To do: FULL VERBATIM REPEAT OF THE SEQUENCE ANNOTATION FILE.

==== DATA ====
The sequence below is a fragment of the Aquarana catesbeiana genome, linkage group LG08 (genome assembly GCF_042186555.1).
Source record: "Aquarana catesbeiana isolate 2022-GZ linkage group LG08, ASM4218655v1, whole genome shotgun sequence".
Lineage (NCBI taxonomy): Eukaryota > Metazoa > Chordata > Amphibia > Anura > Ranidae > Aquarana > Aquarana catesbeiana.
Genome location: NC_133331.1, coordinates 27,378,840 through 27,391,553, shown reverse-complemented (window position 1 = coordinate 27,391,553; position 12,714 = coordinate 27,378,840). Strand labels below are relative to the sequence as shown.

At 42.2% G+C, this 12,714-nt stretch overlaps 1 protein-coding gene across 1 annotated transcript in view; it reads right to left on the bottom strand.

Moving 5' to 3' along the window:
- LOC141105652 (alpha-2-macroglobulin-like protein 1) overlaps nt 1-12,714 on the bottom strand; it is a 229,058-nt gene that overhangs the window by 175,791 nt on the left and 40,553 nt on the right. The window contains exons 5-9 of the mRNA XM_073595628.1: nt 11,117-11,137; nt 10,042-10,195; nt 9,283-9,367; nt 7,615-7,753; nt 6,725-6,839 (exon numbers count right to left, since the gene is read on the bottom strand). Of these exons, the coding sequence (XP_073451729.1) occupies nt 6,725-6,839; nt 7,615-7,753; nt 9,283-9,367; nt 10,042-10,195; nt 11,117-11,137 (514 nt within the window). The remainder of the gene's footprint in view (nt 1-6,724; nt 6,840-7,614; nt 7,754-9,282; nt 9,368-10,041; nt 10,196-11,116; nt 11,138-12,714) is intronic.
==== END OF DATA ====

The sequence below is a fragment of the Aquarana catesbeiana genome, linkage group LG08 (genome assembly GCF_042186555.1).
Source record: "Aquarana catesbeiana isolate 2022-GZ linkage group LG08, ASM4218655v1, whole genome shotgun sequence".
Lineage (NCBI taxonomy): Eukaryota > Metazoa > Chordata > Amphibia > Anura > Ranidae > Aquarana > Aquarana catesbeiana.
Genome location: NC_133331.1, coordinates 27,378,840 through 27,391,553, shown reverse-complemented (window position 1 = coordinate 27,391,553; position 12,714 = coordinate 27,378,840). Strand labels below are relative to the sequence as shown.

At 42.2% G+C, this 12,714-nt stretch overlaps 1 protein-coding gene across 1 annotated transcript in view; it reads right to left on the bottom strand.

Moving 5' to 3' along the window:
- LOC141105652 (alpha-2-macroglobulin-like protein 1) overlaps nt 1-12,714 on the bottom strand; it is a 229,058-nt gene that overhangs the window by 175,791 nt on the left and 40,553 nt on the right. The window contains exons 5-9 of the mRNA XM_073595628.1: nt 11,117-11,137; nt 10,042-10,195; nt 9,283-9,367; nt 7,615-7,753; nt 6,725-6,839 (exon numbers count right to left, since the gene is read on the bottom strand). Of these exons, the coding sequence (XP_073451729.1) occupies nt 6,725-6,839; nt 7,615-7,753; nt 9,283-9,367; nt 10,042-10,195; nt 11,117-11,137 (514 nt within the window). The remainder of the gene's footprint in view (nt 1-6,724; nt 6,840-7,614; nt 7,754-9,282; nt 9,368-10,041; nt 10,196-11,116; nt 11,138-12,714) is intronic.